Water in the Outdoor Classroom

Water in the Outdoor Classroom

Water is an infinitely interesting element for children to explore. Because it is naturally a part of our outdoor classroom, we wanted to know how children think about water and its many uses. We posed the following questions while they played with water.

Where does water come from?

  • Hoses, ponds, fountains, irrigation, sky, ground

  • The sea, the lakes, ponds, swamps, rain, frozen snow, condensation, our bodies

  • Hose, buckets, rain, river

  • Rain, oceans, hose, faucet

  • “Water for the ocean”

Where does it go?

  • Ground, plants, buckets!, sky, earth, everywhere

  • Into earth, flowers, to drink and play, into mud!

  • Down with gravity, up with pressure, still in containers, into the ground, into plants

  • Fits into spaces, finding new ways

  • Chalk in water - “this is chalk and it just melted”

How can we use it?

  • Watering, cleaning, chemistry, cooking, planting, playing, drink, helping people, saving lives

  • To drink, for baths, SOAK THE PARENTS, in play, to cool off, water plants, chasing water streams, splashing in puddles, create paint with chalk

  • Gardening, painting, cleaning, calming, music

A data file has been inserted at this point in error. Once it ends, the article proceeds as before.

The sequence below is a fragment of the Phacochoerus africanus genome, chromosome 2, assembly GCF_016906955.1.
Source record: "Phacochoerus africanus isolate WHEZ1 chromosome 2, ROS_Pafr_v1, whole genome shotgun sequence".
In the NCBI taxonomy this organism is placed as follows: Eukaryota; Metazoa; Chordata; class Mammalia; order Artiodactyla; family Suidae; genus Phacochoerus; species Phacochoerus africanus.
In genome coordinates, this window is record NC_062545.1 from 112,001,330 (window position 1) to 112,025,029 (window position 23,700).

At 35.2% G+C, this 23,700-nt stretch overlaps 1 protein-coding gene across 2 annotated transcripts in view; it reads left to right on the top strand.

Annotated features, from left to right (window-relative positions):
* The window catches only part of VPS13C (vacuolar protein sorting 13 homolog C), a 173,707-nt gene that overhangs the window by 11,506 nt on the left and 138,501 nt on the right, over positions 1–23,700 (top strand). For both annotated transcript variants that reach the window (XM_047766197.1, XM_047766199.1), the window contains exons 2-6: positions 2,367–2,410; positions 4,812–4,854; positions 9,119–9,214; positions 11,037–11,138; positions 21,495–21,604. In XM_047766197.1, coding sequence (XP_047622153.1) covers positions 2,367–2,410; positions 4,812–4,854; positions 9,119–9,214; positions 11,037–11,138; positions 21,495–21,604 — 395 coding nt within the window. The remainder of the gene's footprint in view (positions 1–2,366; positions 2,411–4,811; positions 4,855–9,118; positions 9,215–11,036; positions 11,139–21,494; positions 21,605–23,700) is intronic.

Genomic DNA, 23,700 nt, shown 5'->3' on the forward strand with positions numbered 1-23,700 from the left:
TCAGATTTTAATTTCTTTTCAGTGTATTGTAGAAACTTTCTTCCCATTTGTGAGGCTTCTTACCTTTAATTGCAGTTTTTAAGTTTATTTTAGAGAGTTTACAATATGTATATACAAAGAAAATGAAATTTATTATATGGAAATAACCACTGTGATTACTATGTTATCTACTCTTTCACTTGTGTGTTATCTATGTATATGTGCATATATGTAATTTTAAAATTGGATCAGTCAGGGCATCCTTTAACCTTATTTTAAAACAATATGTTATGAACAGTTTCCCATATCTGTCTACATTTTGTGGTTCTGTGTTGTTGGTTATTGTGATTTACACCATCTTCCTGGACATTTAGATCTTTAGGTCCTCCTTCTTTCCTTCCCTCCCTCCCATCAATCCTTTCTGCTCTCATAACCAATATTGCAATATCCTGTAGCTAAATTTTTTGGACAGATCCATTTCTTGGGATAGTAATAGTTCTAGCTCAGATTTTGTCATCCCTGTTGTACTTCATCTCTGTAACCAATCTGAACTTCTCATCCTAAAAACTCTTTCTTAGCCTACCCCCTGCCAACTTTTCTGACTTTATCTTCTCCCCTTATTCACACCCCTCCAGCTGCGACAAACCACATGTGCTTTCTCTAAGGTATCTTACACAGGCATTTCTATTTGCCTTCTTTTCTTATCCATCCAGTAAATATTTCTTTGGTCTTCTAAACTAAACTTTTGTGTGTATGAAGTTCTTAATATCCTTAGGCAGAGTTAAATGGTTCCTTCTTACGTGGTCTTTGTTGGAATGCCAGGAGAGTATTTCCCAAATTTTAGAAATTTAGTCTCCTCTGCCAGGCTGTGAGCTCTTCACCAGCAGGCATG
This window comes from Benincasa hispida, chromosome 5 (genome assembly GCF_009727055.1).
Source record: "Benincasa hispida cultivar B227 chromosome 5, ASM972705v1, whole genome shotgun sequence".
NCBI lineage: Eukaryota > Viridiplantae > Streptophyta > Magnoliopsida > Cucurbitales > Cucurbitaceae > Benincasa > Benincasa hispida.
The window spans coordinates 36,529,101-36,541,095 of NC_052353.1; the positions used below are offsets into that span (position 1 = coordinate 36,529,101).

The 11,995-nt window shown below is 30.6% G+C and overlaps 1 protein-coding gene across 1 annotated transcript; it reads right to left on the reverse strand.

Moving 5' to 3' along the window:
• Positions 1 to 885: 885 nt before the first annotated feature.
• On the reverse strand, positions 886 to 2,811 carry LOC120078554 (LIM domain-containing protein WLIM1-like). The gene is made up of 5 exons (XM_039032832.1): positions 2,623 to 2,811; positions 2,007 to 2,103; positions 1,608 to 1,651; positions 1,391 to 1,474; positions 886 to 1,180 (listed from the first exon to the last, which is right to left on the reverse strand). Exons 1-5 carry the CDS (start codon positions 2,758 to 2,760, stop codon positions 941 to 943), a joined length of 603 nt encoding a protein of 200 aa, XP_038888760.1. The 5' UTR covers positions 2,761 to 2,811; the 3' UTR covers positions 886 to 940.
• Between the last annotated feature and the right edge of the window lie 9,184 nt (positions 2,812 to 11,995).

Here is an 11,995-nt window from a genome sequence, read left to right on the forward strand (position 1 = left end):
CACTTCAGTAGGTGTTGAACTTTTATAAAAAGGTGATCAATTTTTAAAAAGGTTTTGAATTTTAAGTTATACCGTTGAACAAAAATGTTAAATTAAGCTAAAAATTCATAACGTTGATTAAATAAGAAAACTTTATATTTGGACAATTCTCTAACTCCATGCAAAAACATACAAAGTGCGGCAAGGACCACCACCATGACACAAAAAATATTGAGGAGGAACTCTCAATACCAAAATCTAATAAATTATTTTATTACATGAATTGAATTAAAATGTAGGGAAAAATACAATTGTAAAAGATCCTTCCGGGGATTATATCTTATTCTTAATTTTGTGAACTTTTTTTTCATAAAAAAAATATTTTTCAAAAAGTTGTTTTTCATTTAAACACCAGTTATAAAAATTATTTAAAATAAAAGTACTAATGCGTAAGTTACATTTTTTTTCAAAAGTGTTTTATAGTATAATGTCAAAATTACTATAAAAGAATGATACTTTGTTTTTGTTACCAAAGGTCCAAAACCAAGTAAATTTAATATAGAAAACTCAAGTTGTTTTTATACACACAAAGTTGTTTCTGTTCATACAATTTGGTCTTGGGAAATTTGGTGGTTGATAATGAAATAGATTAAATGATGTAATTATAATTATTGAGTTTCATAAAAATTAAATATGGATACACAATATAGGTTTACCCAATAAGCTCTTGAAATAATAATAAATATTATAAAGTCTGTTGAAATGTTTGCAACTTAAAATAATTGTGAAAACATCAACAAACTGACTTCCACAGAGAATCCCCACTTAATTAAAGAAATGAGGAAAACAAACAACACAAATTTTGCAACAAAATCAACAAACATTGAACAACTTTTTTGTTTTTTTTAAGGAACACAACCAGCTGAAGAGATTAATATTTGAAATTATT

• Get others wet

  • Drink, cook, grow things, swim, boat

  • Water into spaces, unexpected use of objects

  • “We can make it grow”

  • “Have to make the plants grow”

  • Sprinkler for game of Soak the Parents

How does it change?

  • It can vibrate, change colors, shapes, ice, evaporate

  • It makes ice, it can get hot, different weather

  • Solid to liquid to gas

  • Speed

  • Volume

  • Frozen, liquid, vapor

  • Water plus dirt equals liquid mud

  • Ducks swim in the water/dirt

  • Bucket, shells, chalk turns into melting in water

How is it connected to other things?

  • It helps things grow which makes them connected

  • Dancing in water!

  • Chalk melts in water

  • Connects play with all ages

  • Life, energy, movement

  • Make paint, make mud, make soup

  • Kids all integrated together - imagined objects with plants, ducks, dirt, play

The children’s responses reveal much about their prior knowledge and their curiosity, and suggest ways in which we might engage them to learn more. With water as their medium, children can explore topics in science, math, art, movement, literacy, history, and community. Documenting a morning of water play is a powerful way to begin the process of joyful learning at our school.

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